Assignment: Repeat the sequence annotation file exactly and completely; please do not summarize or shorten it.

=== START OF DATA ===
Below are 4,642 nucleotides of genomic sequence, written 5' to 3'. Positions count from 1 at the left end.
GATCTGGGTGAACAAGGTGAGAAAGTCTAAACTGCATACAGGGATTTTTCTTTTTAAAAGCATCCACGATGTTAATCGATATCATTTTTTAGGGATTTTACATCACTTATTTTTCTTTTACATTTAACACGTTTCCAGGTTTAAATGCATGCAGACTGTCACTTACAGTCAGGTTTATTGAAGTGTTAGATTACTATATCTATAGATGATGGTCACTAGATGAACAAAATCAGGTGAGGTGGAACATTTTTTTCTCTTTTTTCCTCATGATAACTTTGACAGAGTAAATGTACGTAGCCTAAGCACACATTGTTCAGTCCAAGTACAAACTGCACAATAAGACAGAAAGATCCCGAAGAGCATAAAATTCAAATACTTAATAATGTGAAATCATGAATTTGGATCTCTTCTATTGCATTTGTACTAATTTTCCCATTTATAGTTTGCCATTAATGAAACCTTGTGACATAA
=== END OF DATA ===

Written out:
Below are 4,642 nucleotides of genomic sequence, written 5' to 3'. Positions count from 1 at the left end.
GATCTGGGTGAACAAGGTGAGAAAGTCTAAACTGCATACAGGGATTTTTCTTTTTAAAAGCATCCACGATGTTAATCGATATCATTTTTTAGGGATTTTACATCACTTATTTTTCTTTTACATTTAACACGTTTCCAGGTTTAAATGCATGCAGACTGTCACTTACAGTCAGGTTTATTGAAGTGTTAGATTACTATATCTATAGATGATGGTCACTAGATGAACAAAATCAGGTGAGGTGGAACATTTTTTTCTCTTTTTTCCTCATGATAACTTTGACAGAGTAAATGTACGTAGCCTAAGCACACATTGTTCAGTCCAAGTACAAACTGCACAATAAGACAGAAAGATCCCGAAGAGCATAAAATTCAAATACTTAATAATGTGAAATCATGAATTTGGATCTCTTCTATTGCATTTGTACTAATTTTCCCATTTATAGTTTGCCATTAATGAAACCTTGTGACATAA